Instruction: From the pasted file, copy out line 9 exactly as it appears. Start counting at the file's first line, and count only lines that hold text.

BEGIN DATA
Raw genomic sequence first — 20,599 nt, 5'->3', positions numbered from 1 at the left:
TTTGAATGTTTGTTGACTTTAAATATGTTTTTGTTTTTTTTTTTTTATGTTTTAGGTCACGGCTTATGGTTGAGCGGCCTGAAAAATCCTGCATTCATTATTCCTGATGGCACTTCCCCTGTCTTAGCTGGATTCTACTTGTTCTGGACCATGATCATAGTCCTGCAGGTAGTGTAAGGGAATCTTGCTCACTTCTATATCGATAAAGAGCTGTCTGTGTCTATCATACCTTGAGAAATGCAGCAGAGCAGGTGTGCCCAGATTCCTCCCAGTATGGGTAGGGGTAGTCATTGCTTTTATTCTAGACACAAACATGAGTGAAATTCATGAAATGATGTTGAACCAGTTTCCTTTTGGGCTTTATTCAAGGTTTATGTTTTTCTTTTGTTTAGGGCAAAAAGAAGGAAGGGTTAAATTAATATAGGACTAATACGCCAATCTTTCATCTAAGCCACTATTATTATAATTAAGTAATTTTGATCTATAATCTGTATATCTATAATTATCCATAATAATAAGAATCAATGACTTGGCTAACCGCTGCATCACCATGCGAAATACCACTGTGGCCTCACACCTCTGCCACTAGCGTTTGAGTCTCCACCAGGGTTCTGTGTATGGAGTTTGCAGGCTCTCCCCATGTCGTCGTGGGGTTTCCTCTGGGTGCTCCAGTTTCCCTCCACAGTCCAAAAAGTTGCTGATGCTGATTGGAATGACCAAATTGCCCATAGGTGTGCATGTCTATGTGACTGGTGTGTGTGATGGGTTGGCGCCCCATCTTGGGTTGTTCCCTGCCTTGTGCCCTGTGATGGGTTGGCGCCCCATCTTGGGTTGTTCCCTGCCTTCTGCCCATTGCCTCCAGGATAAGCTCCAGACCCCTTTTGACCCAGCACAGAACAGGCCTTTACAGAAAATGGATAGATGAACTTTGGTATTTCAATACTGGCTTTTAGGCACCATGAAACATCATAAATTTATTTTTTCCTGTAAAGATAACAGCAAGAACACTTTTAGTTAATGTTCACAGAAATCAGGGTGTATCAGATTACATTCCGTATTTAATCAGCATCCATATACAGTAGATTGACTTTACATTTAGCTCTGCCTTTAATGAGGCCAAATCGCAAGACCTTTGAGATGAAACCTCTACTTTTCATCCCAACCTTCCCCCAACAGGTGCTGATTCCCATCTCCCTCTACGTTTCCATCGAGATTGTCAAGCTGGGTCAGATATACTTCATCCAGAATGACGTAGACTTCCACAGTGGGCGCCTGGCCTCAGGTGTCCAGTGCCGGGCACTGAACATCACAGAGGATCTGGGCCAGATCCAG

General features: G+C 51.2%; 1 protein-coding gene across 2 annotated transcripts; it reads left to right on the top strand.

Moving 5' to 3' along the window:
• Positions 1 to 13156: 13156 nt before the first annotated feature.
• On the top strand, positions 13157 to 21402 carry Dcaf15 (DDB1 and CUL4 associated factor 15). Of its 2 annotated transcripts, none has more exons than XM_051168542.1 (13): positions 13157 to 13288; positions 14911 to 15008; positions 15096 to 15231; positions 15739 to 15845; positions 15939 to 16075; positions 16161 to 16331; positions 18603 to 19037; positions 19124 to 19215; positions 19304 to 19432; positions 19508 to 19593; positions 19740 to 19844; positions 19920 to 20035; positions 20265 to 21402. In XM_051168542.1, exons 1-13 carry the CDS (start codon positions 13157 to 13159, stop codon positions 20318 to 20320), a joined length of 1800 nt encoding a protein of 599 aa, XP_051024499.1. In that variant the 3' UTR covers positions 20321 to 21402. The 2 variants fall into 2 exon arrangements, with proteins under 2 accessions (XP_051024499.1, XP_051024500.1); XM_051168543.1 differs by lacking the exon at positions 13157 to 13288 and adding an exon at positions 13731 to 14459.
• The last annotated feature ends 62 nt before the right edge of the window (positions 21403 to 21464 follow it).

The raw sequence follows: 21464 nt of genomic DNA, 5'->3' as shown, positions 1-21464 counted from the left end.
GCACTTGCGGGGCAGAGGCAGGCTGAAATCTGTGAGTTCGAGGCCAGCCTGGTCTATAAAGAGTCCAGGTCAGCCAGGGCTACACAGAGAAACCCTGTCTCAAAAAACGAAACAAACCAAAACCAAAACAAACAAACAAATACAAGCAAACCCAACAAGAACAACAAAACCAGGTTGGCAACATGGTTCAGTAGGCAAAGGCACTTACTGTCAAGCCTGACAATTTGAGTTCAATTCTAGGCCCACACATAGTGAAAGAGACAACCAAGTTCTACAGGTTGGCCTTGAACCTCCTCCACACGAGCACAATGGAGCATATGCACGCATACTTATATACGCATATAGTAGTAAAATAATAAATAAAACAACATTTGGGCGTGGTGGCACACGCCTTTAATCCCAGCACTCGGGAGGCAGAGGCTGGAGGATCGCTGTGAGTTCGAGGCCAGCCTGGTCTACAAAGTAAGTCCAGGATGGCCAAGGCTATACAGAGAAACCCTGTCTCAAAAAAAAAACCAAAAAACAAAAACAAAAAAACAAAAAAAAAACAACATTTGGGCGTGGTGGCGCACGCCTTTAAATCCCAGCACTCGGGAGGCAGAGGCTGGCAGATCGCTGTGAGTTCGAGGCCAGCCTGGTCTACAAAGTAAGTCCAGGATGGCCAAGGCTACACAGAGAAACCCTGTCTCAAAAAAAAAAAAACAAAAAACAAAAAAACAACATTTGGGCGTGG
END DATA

GCACTTGCGGGGCAGAGGCAGGCTGAAATCTGTGAGTTCGAGGCCAGCCTGGTCTATAAAGAGTCCAGGTCAGCCAGGGCTACACAGAGAAACCCTGTCTCAAAAAACGAAACAAACCAAAACCAAAACAAACAAACAAATACAAGCAAACCCAACAAGAACAACAAAACCAGGTTGGCAACATGGTTCAGTAGGCAAAGGCACTTACTGTCAAGCCTGACAATTTGAGTTCAATTCTAGGCCCACACATAGTGAAAGAGACAACCAAGTTCTACAGGTTGGCCTTGAACCTCCTCCACACGAGCACAATGGAGCATATGCACGCATACTTATATACGCATATAGTAGTAAAATAATAAATAAAACAACATTTGGGCGTGGTGGCACACGCCTTTAATCCCAGCACTCGGGAGGCAGAGGCTGGAGGATCGCTGTGAGTTCGAGGCCAGCCTGGTCTACAAAGTAAGTCCAGGATGGCCAAGGCTATACAGAGAAACCCTGTCTCAAAAAAAAAACCAAAAAACAAAAACAAAAAAACAAAAAAAAAACAACATTTGGGCGTGGTGGCGCACGCCTTTAAATCCCAGCACTCGGGAGGCAGAGGCTGGCAGATCGCTGTGAGTTCGAGGCCAGCCTGGTCTACAAAGTAAGTCCAGGATGGCCAAGGCTACACAGAGAAACCCTGTCTCAAAAAAAAAAAAACAAAAAACAAAAAAACAACATTTGGGCGTGG